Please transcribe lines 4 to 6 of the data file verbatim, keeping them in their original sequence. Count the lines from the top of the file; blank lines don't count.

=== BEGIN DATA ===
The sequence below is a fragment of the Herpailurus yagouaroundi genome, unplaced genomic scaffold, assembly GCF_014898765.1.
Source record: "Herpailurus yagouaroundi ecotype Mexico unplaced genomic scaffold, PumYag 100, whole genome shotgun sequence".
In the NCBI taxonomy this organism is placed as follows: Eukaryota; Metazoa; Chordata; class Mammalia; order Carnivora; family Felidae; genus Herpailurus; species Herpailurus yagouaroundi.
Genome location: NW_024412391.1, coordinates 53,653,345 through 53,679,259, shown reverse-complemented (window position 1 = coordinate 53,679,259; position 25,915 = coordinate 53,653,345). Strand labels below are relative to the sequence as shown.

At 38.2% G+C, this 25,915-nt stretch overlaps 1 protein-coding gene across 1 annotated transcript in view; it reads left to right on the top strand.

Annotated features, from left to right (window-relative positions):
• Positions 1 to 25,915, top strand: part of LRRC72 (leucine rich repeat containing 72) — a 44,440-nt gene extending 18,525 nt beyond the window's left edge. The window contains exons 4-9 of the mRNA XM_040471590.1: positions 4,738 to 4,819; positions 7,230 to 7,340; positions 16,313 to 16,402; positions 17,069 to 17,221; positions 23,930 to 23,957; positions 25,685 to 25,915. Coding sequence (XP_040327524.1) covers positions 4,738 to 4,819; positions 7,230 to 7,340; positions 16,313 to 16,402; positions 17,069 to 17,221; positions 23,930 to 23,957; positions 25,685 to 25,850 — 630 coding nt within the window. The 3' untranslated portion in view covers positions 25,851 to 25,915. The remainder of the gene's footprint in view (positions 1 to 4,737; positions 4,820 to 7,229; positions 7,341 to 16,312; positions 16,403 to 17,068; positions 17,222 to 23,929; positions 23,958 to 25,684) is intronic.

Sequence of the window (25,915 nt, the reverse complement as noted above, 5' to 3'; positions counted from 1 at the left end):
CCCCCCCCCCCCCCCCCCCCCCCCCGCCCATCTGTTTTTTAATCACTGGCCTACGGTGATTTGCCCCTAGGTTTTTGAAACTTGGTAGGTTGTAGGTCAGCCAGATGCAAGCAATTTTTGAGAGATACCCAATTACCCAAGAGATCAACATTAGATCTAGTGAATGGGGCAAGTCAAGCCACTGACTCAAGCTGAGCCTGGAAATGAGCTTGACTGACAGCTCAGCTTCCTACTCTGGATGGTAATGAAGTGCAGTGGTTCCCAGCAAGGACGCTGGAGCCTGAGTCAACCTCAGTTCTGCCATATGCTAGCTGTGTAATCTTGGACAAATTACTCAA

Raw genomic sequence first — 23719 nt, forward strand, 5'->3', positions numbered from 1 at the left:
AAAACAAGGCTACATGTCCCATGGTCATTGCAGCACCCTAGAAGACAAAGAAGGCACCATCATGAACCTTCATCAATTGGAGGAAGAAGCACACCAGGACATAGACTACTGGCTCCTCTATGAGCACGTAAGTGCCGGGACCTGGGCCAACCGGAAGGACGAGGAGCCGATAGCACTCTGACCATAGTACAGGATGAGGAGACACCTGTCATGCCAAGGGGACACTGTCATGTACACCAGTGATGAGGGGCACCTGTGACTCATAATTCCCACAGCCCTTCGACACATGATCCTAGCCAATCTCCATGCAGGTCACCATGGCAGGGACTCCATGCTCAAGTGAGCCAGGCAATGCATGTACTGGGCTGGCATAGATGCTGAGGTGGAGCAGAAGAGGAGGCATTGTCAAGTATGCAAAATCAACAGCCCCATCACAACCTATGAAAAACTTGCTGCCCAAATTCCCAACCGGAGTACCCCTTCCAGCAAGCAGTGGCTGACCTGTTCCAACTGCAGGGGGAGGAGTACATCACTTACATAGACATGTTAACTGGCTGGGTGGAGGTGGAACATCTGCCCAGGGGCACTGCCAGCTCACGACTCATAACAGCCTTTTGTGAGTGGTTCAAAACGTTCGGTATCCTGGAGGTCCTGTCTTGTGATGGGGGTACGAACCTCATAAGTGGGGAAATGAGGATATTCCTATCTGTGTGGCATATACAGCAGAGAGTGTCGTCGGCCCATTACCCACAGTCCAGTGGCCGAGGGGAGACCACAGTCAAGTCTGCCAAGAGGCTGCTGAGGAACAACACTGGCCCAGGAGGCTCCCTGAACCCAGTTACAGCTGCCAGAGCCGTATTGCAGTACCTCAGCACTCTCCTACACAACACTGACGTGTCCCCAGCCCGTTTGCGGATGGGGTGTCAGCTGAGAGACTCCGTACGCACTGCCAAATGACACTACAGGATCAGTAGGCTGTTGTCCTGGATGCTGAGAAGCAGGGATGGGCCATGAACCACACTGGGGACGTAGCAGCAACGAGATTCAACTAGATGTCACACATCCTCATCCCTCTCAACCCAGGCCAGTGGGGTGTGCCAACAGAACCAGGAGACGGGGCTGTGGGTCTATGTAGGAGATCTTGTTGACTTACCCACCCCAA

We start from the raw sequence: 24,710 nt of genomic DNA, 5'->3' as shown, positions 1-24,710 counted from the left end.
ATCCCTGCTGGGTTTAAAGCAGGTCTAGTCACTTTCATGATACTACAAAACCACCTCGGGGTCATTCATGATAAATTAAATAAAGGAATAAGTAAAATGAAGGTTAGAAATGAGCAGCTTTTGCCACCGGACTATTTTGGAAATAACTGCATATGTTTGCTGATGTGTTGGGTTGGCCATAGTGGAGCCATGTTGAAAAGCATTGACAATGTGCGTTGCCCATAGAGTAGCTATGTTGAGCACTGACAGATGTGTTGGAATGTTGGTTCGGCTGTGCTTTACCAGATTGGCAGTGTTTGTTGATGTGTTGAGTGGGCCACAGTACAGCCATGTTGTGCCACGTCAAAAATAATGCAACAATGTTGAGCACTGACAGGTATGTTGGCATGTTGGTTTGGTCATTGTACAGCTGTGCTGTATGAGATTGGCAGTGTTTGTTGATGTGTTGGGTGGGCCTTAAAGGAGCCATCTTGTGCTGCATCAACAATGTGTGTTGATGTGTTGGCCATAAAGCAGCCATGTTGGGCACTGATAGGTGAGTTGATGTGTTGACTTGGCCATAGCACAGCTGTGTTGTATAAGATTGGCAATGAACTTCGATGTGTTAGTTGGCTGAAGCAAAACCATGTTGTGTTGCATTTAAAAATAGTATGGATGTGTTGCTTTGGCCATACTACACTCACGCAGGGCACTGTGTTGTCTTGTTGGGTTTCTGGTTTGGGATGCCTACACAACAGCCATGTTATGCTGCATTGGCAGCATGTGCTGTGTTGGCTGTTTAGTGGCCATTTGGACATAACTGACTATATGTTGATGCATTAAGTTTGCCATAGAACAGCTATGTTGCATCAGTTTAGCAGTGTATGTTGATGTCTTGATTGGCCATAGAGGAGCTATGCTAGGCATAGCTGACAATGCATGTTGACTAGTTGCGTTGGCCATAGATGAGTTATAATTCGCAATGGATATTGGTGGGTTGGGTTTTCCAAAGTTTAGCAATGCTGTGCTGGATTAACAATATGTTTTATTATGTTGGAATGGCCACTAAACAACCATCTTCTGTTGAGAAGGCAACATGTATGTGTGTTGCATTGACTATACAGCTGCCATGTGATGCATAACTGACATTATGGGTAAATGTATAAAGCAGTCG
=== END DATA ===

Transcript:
Genome location: NW_024412391.1, coordinates 53,653,345 through 53,679,259, shown reverse-complemented (window position 1 = coordinate 53,679,259; position 25,915 = coordinate 53,653,345). Strand labels below are relative to the sequence as shown.

At 38.2% G+C, this 25,915-nt stretch overlaps 1 protein-coding gene across 1 annotated transcript in view; it reads left to right on the top strand.

Annotated features, from left to right (window-relative positions):